Dark days and the second debate

In the hours and days after the second presidential debate (10/9/16) I had a hard time describing what exactly about it got me feeling so sad and rudderless and empty. I had few words to share with people. I read a couple articles that I found to be smart and shrewd in naming Donald Trump’s treachery and Hillary Clinton’s poise and Hillary Clinton’s woeful insufficiency and the cowardice of the Republican party and the shameful complacency of the Democratic party and the abysmal, vapid nature of the spectacle itself. But these did not make me feel much better. The second debate made me feel powerless, more powerless even than the first debate in which perhaps the most transparently misanthropic, vile and fact-averse presidential candidate in American history was legitimated, antics and all, by national television and by its 83 million viewers. I felt powerless because in a way I was seeing it all again this second time around. Nothing had changed, except this time it was okay for the Republican candidate to threaten the Democratic candidate, and it was okay for him to prowl behind her on the stage, physically implying a reassertion of his history of sexual violence verbalized and (no doubt in my mind) enacted.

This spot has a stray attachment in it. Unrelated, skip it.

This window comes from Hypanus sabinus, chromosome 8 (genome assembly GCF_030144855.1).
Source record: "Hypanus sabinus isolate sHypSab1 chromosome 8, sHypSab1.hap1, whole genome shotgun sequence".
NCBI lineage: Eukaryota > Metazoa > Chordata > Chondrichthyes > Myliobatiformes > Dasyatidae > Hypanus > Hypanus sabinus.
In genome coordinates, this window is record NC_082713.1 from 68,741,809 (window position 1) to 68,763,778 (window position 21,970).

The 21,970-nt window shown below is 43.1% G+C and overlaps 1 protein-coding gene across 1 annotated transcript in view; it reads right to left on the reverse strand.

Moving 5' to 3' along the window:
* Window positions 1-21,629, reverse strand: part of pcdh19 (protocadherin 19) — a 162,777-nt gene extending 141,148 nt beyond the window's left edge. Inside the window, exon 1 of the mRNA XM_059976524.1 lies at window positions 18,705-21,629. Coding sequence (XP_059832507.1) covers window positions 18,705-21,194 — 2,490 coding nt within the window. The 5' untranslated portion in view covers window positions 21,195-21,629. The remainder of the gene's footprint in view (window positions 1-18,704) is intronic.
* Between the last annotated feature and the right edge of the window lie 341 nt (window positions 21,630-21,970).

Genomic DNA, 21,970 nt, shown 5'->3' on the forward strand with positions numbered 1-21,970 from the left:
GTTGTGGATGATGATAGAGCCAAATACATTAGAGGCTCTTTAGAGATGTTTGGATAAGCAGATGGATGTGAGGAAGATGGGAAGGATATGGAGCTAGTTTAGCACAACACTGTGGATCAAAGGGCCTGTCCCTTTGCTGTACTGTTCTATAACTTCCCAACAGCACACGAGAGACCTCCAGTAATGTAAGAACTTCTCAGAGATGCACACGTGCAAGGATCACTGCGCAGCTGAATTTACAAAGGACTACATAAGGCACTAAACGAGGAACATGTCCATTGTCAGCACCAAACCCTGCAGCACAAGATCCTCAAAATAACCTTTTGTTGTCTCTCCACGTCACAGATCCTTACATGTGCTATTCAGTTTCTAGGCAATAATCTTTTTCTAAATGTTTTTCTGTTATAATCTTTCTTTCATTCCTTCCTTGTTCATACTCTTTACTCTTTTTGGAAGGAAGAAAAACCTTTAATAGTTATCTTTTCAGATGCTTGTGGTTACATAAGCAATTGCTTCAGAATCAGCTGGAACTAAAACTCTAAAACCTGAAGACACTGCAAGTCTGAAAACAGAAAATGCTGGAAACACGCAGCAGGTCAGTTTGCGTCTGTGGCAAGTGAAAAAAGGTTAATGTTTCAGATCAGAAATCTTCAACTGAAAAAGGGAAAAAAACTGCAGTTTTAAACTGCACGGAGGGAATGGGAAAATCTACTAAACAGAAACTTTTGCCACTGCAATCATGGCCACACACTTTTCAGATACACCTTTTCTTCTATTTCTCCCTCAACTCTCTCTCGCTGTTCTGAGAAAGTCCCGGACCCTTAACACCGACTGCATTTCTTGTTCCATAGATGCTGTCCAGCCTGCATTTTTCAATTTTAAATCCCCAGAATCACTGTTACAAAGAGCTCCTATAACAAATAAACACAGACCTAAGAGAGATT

Other than these new displays of atrociousness this was business as usual at an American political debate in 2016. The questions posed were designed to prompt games of association or were outright distractions in an arena in which candidates will say whatever they want. It was an episode of Celebrity Jeopardy in which the contestants respond to carefully tailored insipid questions with any random words that might make them look good/powerful. The moderators flexed and there was a sense of justice in their rejoinders but also a sense of futility in the outcomes and mostly a sense that this was not real life, or, more chillingly, that it was real life in that something consequential was missing from a discursive space in which two people lectured with total righteousness and shouted with great conviction about nothing good. Their conversation perpetuated racial stereotypes. It promoted ignorant dominant whiteness. It promoted a phony, shitty version of civic participation in the form of dumbass questions and a false sense of choice for voters. It failed to engage structural inequality on any level except offhanded, misguided, offensive allusions. It left unquestioned American imperialism. And in a massive feat of irony, it promoted American exceptionalism.